Facebook Inc shares hit a new all time high on Monday as traders continue to try to price Google’s success in the June quarter into the stock. The Menlo Park firm won’t release earnings until July 29, but those in the market appear to believe in the “low hanging fruit” thesis espoused by Mizuho Securities analyst Neil Doshi.
Shares in Facebook hit an all time high of $98.08 on Monday’s market. Shares are up by close to 8 percent since Google released its blowout earnings numbers for the three months through the end of June.
Facebook picks up Google’s slack
Mr. Doshi,speaking to CNBC about Google’s earnings, said “there is a lot of low hanging fruit at Facebook. They have been very targeted in their spend and we think that video and Instagram could be very big businesses in the next 12 to 18 months.”
With Facebook ad sales growing faster than those at Google, according to trend lines established in the last number of reports, the market is looking for a big beat from Mr. Zuckerberg and his team this time around.
A note Evercore Partners published on June 4 showed that Facebook’s traffic to top sites was growing faster than Google’s, and that research has been backed up by other studies.
Wall Street is, by consensus, looking for the firm to show earnings of 47 cents per share for the second quarter. Sales are forecast to hit $3.974bn by the same group. The median price target on shares at the firm now sits at $99, less than 1 percent away from its price on today’s market.
Most analysts following Facebook have not updated their outlook since Google released its figures for the second quarter, but they are likely to do so in the week leading up to the release of the firm’s earnings report.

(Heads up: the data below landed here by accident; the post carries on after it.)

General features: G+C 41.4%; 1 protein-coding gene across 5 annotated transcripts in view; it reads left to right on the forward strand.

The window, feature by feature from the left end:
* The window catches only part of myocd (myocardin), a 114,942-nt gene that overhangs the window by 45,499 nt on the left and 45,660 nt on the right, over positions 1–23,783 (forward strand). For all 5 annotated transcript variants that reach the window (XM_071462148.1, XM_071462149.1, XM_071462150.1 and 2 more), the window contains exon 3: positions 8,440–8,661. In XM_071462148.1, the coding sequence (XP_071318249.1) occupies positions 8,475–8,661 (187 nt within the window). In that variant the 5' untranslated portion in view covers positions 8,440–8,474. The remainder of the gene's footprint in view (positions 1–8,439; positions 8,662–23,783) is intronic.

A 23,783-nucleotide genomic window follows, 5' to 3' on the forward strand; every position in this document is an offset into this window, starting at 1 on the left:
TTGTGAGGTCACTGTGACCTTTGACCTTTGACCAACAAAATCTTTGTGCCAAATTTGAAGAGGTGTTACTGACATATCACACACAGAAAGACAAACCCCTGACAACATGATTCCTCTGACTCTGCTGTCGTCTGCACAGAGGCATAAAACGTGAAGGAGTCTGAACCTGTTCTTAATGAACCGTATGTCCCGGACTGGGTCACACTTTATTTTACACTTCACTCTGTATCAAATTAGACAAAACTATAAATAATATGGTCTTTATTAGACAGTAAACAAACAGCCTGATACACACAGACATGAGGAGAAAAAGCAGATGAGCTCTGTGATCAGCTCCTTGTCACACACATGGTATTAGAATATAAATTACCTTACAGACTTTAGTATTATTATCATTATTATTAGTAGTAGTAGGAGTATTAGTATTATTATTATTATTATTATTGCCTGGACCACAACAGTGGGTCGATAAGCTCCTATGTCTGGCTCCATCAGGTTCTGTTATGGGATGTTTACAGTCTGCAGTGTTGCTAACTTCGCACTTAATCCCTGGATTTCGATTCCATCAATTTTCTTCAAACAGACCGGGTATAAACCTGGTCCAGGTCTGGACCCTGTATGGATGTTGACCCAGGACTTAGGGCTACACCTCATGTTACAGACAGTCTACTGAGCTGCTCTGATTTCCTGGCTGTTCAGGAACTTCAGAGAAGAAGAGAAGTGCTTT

If Wall Street’s appreciation for Facebook business reflects that of Mr. Doshi, forecasts may be set to rise in the days ahead and price targets may go up. That’s the kind of move that the market appears to have been pricing in since Google released its most recent earnings report.
Betting on Facebook’s rise
The earnings that Facebook releases next week have already been dismissed by some on Wall Street as less important than the long term outlook for the company.
This may be the first report in which Instagram adds to the bottom line in a real way, but Sarah Hindlian of Brean Capital says that the report is “less relevant” than past reports.
Ross Sandler at Deutsche Bank echoed that idea in a July 15 report on Facebook. He said that it’s more important to price in future growth at Instagram, Messenger and WhatsApp than it is to listen to the small ups and downs likely to appear in the second quarter report.
It looks easier for Facebook to expand in the ad business because it doesn’t have to blaze its own trail just yet. All it has to do is follow in the footsteps of Google and gather the “low hanging fruit” in a growing market.
Traders on Monday are betting that the Google numbers mean good things for Facebook shares in both the short term and the long term. We’ll see if that feeling last through the release of earnings, and any surprises that the Facebook team might have in store on Thursday week.